For the last few years, states parties to the Ottawa Treaty have met annually to discuss the challenges and success of Anti-Personnel Mine (APM) clearancearound the world. Generally, these meetings celebrate states which have joined the Treaty or accomplished clearance goals, discuss deadline extensions for states that are struggling with clearance obligations, and put pressure on those who are not compliant.
During the 17th Meeting of the State Partiesfrom Nov 26 to Dec 1, 2018, the membership affirmed the following decisions:
- Oman confirmed that it has completed the destruction of APM stockpiles in compliance with Article 4 of the Ottawa Treaty.
- Mauritania has completed the clearance of all APM mines within its territory in compliance with Article 5 of the Ottawa Treaty
Deadline Extensions for Landmine Clearance Obligations
- The United Kingdom was given an extension until April 1 2024. Although there is no landmine contamination in the UK itself, the state does claim sovereignty over the Falkland Islands, which were partially mined during the Argentine invasion in 1982. Some of these minefields (especially in coastal areas) have since developed into pristine ecosystems which locals argue would be damaged by demining operations. Yet the UK’s commitment to the Ottawa Treaty binds it to clearing all contaminated under its control, including the Magellan penguin nesting grounds of Yorke Bay.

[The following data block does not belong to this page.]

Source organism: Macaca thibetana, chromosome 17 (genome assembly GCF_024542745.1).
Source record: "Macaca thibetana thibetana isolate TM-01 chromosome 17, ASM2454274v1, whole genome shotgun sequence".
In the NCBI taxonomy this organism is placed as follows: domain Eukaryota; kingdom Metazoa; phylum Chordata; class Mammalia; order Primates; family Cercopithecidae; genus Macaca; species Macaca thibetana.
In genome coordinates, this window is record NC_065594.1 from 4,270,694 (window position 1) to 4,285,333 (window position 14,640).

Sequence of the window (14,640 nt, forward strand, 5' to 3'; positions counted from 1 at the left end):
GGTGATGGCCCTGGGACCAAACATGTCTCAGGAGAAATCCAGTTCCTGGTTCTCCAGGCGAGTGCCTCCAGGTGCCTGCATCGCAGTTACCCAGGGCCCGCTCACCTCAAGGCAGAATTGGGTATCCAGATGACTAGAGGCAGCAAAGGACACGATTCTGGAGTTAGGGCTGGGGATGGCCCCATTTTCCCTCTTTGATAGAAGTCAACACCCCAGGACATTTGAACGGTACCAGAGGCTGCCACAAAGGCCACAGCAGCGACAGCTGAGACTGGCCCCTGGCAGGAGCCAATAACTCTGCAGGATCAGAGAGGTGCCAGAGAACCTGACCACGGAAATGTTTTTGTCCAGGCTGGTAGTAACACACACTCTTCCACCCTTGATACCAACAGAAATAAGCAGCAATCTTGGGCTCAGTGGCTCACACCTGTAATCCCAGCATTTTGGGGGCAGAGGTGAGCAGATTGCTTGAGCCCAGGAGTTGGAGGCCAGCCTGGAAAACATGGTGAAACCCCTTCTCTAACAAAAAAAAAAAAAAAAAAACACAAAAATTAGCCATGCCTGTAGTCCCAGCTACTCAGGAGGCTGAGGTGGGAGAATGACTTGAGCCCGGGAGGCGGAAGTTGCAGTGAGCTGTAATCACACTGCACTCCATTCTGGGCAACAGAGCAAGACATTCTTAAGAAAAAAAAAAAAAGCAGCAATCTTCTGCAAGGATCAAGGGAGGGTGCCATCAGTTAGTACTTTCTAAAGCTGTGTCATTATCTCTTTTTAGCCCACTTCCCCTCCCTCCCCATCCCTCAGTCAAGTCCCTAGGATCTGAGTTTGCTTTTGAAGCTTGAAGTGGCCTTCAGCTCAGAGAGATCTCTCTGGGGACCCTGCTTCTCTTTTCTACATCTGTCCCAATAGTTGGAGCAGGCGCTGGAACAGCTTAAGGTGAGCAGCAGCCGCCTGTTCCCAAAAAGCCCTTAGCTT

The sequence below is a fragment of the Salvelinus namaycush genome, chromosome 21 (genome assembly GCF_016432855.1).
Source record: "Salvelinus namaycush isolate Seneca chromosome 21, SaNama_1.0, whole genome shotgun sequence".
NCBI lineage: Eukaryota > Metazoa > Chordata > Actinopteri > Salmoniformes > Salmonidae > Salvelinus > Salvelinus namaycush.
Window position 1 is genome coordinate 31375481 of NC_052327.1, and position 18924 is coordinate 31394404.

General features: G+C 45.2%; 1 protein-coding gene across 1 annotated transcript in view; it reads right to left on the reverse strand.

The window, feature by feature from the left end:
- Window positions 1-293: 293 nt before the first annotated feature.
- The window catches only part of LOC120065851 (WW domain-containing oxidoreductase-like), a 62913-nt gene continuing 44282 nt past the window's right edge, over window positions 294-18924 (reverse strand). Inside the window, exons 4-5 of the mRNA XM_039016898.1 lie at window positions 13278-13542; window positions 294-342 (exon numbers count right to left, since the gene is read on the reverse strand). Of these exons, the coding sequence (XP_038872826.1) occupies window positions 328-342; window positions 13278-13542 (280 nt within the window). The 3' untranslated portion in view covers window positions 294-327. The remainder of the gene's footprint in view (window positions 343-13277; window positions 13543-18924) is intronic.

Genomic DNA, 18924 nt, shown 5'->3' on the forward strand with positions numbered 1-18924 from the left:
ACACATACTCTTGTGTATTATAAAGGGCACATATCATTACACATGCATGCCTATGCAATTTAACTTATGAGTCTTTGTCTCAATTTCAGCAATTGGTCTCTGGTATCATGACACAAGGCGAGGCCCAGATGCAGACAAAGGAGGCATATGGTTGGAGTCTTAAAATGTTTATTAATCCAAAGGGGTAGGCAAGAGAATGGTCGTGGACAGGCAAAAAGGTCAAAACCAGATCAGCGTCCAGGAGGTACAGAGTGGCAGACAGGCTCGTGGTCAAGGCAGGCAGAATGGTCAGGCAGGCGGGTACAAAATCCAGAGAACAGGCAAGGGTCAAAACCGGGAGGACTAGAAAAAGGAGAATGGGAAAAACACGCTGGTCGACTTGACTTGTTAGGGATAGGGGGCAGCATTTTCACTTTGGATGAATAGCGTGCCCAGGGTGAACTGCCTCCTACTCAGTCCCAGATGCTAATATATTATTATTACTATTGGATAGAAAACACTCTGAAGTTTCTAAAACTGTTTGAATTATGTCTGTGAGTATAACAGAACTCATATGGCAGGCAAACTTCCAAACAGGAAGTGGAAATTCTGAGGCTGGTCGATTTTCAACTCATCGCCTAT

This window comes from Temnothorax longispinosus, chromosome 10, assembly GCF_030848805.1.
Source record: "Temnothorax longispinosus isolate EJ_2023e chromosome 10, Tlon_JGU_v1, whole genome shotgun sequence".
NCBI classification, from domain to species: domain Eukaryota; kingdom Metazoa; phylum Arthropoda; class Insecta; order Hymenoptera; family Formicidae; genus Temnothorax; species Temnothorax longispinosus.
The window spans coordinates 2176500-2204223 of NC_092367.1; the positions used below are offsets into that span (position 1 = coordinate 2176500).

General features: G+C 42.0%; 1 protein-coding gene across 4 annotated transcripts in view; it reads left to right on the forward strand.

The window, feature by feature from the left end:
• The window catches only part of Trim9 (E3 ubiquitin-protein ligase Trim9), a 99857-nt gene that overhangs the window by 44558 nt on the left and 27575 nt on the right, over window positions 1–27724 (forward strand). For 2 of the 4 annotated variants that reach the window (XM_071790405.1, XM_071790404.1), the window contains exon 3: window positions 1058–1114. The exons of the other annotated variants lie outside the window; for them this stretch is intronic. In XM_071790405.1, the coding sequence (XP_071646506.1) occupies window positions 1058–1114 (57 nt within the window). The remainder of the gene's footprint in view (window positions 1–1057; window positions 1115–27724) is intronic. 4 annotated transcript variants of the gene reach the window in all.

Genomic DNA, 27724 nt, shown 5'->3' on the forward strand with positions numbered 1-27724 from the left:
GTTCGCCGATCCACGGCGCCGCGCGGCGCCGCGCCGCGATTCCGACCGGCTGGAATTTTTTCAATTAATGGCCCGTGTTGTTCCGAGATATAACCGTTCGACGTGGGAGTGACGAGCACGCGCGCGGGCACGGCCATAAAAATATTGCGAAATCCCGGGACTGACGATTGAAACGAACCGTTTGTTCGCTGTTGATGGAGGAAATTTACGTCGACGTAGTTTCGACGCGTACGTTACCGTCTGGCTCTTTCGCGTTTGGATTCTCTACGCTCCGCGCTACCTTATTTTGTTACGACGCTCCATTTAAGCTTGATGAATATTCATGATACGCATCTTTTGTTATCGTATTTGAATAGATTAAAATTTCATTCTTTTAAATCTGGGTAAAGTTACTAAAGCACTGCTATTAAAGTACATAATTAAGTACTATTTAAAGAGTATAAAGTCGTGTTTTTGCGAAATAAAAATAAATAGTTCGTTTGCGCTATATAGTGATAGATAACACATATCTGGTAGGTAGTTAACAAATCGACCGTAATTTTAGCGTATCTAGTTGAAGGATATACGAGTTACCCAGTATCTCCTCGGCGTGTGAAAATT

- Ukraine was given an extension until June 1, 2021. The 15th and 16th Meetings of State parties had previously expressed concern that Ukraine was in a position of non-compliance with its Article 5 obligations, but the continuing conflict in Ukraine’s Donbass region has both created zones of new contamination and complicated demining efforts. Consequently, Ukraine is in a unique position among States Parties, since the mined zones have been created since Ukraine joined the Ottawa Treaty, and often by non-state actors in areas outside the effective control of the Ukrainian government.
- Croatia was given an extension request until March 1, 2026. This is technically in contradiction of the Maputo + 15 Declaration from the Convention’s Third Review Conference in 2014, which declared that all States Parties were required to meet their clearance obligations by 2025. To resolve this contradiction “the Meeting acknowledged that Croatia had declared that it would finalise all operations and verification by 31 December 2025 and hence fulfil its Article 5 obligations in line with the aspiration of the States Parties in the Maputo + 15 Declaration.”
- Cyprus was given an extension request until July 1, 2022. Since the remaining mined areas in Cyprus are within the 180-km buffer zone that has existed since 1974 between Turkish and Cypriot Greek forces, their clearance is largely contingent upon an improvement in the political situation. According to the Landmine Monitor, only about 1.7 km2 of mine-contaminated land remains on the island, most of which is populated by Anti-Vehicle Mines.
- Bosnia and Herzegovina was given an extension until March 1 2021. The meeting committee noted that “it is unfortunate that after almost twenty years since entry into force, Bosnia and Herzegovina is unable to specify how much work remains and how it will be carried out,” yet also affirmed that the state will probably need another extension in 2021 to fully complete its mine clearance obligations.
- Serbia was given an extension until July 1, 2023.
- Sudan was given an extension until April 1 2023.